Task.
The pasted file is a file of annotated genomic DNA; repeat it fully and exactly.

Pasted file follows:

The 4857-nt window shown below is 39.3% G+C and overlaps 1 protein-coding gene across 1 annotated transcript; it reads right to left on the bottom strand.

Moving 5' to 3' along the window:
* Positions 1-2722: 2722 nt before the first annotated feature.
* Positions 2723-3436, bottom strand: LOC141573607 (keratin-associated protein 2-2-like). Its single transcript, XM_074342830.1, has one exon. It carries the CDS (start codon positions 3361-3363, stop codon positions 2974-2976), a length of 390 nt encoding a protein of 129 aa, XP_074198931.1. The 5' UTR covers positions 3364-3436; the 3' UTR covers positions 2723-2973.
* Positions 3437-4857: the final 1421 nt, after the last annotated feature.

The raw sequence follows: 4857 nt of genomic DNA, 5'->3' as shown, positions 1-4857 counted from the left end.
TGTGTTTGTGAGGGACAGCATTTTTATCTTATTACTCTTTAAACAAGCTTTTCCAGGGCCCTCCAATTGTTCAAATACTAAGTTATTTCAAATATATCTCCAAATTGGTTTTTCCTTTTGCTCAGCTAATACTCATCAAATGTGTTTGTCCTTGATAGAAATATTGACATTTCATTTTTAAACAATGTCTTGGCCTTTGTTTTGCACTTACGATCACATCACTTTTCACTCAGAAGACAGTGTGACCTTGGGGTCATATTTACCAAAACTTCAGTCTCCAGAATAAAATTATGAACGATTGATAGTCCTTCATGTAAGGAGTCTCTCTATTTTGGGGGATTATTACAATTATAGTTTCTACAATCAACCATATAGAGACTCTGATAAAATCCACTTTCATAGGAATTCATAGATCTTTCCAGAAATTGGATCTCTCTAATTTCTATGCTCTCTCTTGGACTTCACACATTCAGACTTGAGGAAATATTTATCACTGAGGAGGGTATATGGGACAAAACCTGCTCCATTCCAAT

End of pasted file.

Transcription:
The 4857-nt window shown below is 39.3% G+C and overlaps 1 protein-coding gene across 1 annotated transcript; it reads right to left on the bottom strand.

Moving 5' to 3' along the window:
* Positions 1-2722: 2722 nt before the first annotated feature.
* Positions 2723-3436, bottom strand: LOC141573607 (keratin-associated protein 2-2-like). Its single transcript, XM_074342830.1, has one exon. It carries the CDS (start codon positions 3361-3363, stop codon positions 2974-2976), a length of 390 nt encoding a protein of 129 aa, XP_074198931.1. The 5' UTR covers positions 3364-3436; the 3' UTR covers positions 2723-2973.
* Positions 3437-4857: the final 1421 nt, after the last annotated feature.

The raw sequence follows: 4857 nt of genomic DNA, 5'->3' as shown, positions 1-4857 counted from the left end.
TGTGTTTGTGAGGGACAGCATTTTTATCTTATTACTCTTTAAACAAGCTTTTCCAGGGCCCTCCAATTGTTCAAATACTAAGTTATTTCAAATATATCTCCAAATTGGTTTTTCCTTTTGCTCAGCTAATACTCATCAAATGTGTTTGTCCTTGATAGAAATATTGACATTTCATTTTTAAACAATGTCTTGGCCTTTGTTTTGCACTTACGATCACATCACTTTTCACTCAGAAGACAGTGTGACCTTGGGGTCATATTTACCAAAACTTCAGTCTCCAGAATAAAATTATGAACGATTGATAGTCCTTCATGTAAGGAGTCTCTCTATTTTGGGGGATTATTACAATTATAGTTTCTACAATCAACCATATAGAGACTCTGATAAAATCCACTTTCATAGGAATTCATAGATCTTTCCAGAAATTGGATCTCTCTAATTTCTATGCTCTCTCTTGGACTTCACACATTCAGACTTGAGGAAATATTTATCACTGAGGAGGGTATATGGGACAAAACCTGCTCCATTCCAAT